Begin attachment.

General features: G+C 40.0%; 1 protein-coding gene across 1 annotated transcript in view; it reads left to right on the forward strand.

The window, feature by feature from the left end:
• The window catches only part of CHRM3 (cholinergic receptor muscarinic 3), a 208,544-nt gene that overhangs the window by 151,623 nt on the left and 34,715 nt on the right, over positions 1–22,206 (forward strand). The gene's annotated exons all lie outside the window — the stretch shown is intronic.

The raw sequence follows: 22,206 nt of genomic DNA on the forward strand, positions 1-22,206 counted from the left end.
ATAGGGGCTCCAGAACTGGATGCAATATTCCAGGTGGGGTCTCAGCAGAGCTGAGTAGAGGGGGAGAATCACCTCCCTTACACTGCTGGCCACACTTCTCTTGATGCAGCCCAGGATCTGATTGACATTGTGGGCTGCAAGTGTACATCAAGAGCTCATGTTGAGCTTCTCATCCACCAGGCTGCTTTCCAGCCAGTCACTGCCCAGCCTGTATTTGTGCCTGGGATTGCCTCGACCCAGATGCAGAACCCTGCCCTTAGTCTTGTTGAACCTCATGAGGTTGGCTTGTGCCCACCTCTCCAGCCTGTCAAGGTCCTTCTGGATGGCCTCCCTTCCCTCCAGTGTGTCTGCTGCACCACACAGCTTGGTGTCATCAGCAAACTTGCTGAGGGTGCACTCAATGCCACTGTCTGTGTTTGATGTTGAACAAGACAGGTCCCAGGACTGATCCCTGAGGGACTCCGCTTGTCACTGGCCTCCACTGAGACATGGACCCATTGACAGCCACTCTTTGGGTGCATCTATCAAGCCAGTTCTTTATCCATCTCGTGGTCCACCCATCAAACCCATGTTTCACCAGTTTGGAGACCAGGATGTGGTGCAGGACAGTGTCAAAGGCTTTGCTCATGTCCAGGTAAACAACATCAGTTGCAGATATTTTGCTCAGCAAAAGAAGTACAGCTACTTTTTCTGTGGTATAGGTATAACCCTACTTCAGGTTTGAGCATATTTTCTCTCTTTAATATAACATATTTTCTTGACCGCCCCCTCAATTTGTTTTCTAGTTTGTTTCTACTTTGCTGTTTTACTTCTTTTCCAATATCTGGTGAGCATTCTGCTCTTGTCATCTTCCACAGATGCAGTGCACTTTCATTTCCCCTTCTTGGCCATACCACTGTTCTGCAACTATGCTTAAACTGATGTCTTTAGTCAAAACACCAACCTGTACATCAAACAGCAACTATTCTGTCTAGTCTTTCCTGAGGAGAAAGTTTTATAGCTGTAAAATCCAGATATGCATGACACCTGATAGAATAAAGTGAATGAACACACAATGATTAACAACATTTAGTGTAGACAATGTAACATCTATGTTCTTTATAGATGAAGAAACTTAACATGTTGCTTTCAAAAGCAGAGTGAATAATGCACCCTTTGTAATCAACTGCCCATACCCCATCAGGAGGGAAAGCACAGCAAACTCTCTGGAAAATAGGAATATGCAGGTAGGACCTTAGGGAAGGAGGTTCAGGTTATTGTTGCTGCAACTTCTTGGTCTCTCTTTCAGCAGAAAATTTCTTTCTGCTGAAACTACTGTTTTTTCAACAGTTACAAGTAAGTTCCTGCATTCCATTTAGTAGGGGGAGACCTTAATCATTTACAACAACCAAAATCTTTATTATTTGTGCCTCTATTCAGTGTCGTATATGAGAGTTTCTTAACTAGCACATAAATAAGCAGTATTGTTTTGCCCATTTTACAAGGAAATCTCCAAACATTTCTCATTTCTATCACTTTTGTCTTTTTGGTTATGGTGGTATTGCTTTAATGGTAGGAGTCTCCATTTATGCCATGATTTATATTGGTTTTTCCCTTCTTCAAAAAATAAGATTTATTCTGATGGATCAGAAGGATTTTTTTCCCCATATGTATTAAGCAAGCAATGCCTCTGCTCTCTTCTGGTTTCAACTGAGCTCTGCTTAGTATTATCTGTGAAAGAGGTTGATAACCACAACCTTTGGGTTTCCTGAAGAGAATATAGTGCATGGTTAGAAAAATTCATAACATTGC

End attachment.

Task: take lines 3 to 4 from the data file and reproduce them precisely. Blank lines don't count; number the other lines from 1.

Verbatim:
• The window catches only part of CHRM3 (cholinergic receptor muscarinic 3), a 208,544-nt gene that overhangs the window by 151,623 nt on the left and 34,715 nt on the right, over positions 1–22,206 (forward strand). The gene's annotated exons all lie outside the window — the stretch shown is intronic.

The raw sequence follows: 22,206 nt of genomic DNA on the forward strand, positions 1-22,206 counted from the left end.